Skeeter v. Commissioner of Social Security
DECISION AND ORDER: Because Plaintiff failed to comply with the Court's Orders and has not communicated with the Court to explain or correct the noncompliance despite being warned of the consequences of failing to respond, the Court finds that d ismissal is appropriate. Accordingly, this action is DISMISSED WITH PREJUDICE and the Clerk of Court is directed to close this case. SO ORDERED. A copy of this NEF and Order have been mailed to the pro se Plaintiff. Signed by Hon. Frank P. Geraci, Jr. on 3/10/2018. (AFM)-CLERK TO FOLLOW UP-
UNITED STATES DISTRICT COURT
WESTERN DISTRICT OF NEW YORK
JAMES C. SKEETER,
Case # 16-CV-6770-FPG
COMMISSIONER OF SOCIAL SECURITY,
On November 30, 2016, pro se Plaintiff James Skeeter brought this action against the
Acting Commissioner of Social Security and moved to proceed in forma pauperis. ECF Nos. 1,
2. On December 22, 2016, the Court granted Plaintiff’s in forma pauperis motion, and on January
17, 2017, the Commissioner was served. ECF Nos. 3, 6.
The Commissioner filed the transcript in this case on April 11, 2017. ECF No. 9. Pursuant
to the Court’s Standing Order on Social Security appeals, dispositive motions from both parties
were due by June 12, 2017, i.e., within 60 days of the filing of the administrative transcript. See
also Loc. R. Civ. P. 5.5. 1 On June 9, 2017, the Commissioner moved for an extension of time to
file her dispositive motion and a letter from Plaintiff indicated that he agreed to this request. ECF
Nos. 11, 12. The Court granted the Commissioner’s motion and extended the filing deadline to
June 19, 2017. ECF No. 11. The Court mailed Plaintiff a copy of the Text Order granting the
extension of time. Id.
The Court mailed a copy of Local Rule 5.5 (“Procedures in Social Security Cases”) to Plaintiff on October 25 and
December 1, 2017. ECF Nos. 15, 18.
In compliance with the Court’s extension of time, the Commissioner timely filed a Motion
for Judgment on the Pleadings on June 19, 2017. ECF No. 14. Although on January 4 and June
12, 2017 Plaintiff filed what he labels as “exhibits” and “medical records” (ECF Nos. 4, 13), he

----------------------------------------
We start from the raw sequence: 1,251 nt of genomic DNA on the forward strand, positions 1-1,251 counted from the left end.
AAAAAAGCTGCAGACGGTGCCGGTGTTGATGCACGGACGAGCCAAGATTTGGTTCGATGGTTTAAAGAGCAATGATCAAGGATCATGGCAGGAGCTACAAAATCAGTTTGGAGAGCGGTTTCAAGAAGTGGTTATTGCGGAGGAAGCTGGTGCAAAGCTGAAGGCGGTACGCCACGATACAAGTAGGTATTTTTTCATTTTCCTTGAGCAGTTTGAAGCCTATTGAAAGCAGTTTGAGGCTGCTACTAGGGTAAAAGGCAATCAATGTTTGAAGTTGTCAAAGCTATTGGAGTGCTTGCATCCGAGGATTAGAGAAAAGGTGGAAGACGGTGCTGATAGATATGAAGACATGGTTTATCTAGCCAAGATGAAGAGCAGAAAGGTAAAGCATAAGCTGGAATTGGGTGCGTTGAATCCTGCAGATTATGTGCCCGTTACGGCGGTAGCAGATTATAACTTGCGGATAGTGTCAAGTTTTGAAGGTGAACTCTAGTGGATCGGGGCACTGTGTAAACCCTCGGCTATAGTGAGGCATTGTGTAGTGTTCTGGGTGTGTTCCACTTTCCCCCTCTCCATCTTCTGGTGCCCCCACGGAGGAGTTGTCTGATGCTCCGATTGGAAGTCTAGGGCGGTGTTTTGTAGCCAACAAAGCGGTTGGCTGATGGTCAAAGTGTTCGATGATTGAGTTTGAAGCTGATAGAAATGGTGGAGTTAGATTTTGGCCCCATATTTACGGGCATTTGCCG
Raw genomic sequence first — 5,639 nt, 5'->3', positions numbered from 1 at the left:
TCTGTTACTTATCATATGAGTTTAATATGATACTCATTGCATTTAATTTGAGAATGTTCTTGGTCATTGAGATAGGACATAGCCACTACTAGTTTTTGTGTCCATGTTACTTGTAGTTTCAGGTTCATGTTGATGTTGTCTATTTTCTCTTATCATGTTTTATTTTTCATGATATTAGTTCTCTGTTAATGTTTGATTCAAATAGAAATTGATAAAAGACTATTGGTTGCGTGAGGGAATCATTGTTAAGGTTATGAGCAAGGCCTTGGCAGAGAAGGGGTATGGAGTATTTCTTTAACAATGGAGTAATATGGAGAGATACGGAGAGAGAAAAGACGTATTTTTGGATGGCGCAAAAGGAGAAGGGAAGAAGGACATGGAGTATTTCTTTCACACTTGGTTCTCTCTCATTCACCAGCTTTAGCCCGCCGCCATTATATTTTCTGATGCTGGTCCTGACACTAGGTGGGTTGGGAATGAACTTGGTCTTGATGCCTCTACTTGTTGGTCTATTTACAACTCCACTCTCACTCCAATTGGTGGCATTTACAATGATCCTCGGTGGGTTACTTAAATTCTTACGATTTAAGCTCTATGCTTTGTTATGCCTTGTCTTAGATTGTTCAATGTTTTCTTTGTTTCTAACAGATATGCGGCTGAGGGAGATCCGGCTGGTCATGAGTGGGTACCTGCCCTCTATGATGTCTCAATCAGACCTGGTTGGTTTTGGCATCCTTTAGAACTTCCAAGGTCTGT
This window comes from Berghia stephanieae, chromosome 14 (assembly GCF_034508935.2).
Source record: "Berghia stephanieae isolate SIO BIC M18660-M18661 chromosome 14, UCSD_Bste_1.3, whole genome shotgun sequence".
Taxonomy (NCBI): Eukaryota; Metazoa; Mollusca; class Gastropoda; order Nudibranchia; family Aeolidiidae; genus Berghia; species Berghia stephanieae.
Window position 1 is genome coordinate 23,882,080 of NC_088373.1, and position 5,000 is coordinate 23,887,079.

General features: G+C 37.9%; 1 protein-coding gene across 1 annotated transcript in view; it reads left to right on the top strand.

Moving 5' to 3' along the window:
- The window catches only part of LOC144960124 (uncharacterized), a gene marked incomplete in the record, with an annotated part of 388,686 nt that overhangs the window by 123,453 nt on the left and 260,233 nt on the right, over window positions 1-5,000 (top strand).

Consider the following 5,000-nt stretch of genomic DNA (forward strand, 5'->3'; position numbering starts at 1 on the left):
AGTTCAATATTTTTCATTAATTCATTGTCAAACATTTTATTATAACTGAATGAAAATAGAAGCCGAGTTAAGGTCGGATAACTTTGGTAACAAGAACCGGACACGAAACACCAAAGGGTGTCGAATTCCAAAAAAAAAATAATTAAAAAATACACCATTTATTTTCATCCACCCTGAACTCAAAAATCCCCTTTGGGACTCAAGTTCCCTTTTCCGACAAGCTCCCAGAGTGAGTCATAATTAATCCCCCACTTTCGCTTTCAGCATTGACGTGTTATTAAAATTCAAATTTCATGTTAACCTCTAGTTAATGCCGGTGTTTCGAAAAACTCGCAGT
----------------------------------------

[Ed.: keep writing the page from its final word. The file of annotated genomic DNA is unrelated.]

did not file a dispositive motion. Accordingly, on October 25, 2017, the Court ordered Plaintiff to
show cause in writing by November 27, 2017 why this case should not be dismissed based on his
failure to comply with the Court’s deadline. ECF No. 15.
On November 30, 2017, Plaintiff requested an extension of time to file a dispositive
motion. The Court granted that request and gave Plaintiff until January 5, 2018 to do so. This
deadline passed and Plaintiff did not submit a motion or otherwise communicate with the Court.
Thus, on January 22, 2018, the Court again ordered Plaintiff to show cause in writing by February
23, 2018 why this case should not be dismissed for his failure to adhere to the Court’s Orders.
ECF No. 19. Despite the Order’s explicit warning that Plaintiff’s failure to respond would result
in the dismissal of this action with prejudice pursuant to Fed. R. Civ. P. 41(b), Plaintiff has not
responded to the Order.
Fed. R. Civ. P. 41(b) authorizes a district court to “dismiss a complaint for failure to comply
with a court order, treating the noncompliance as a failure to prosecute.” Simmons v. Abruzzo, 49
F.3d 83, 87 (2d Cir. 1995) (citing Link v. Wabash R.R. Co., 370 U.S. 626, 633 (1962)). Although
it is a harsh remedy, the rule is “intended to serve as a rarely employed, but useful, tool of judicial
administration available to district courts in managing their specific cases and general caseload.”
Wynder v. McMahon, 360 F.3d 73, 79 (2d Cir. 2004).
A district court considering a Rule 41(b) dismissal must weigh five factors: “(1) the
duration of the plaintiff’s failure to comply with the court order, (2) whether plaintiff was on notice
that failure to comply would result in dismissal, (3) whether the defendants are likely to be
prejudiced by further delay in the proceedings, (4) a balancing of the court’s interest in managing
its docket with the plaintiff’s interest in receiving a fair chance to be heard, and (5) whether the
judge has adequately considered a sanction less drastic than dismissal.” Baptiste v. Sommers, 768
F.3d 212, 216 (2d Cir. 2014). No single factor is generally dispositive. Nita v. Connecticut Dep’t
of Envtl. Prot., 16 F.3d 482, 485 (2d Cir. 1994).
Here, the Court warned Plaintiff on two separate occasions that he was not in compliance
with the Court’s Orders and that his case was subject to dismissal. After Plaintiff responded to the
Court’s first Order to Show Cause, the Court granted him over five weeks to file a dispositive
motion, which is nearly seven months beyond the original motion deadline in this case. After this
deadline passed, the Court again ordered Plaintiff to show cause why his case should not be
dismissed, and Plaintiff ignored the Order. Since Plaintiff has refused to prosecute this action and
to respond to the Court’s Orders, there is no effective sanction less drastic than dismissal.
Because Plaintiff failed to comply with the Court’s Orders and has not communicated with
the Court to explain or correct the noncompliance despite being warned of the consequences of
failing to respond, the Court finds that dismissal is appropriate. Accordingly, this action is
DISMISSED WITH PREJUDICE and the Clerk of Court is directed to close this case.
IT IS SO ORDERED.
Dated: March 10, 2018
Rochester, New York
HON. FRANK P. GERACI, JR.
United States District Court
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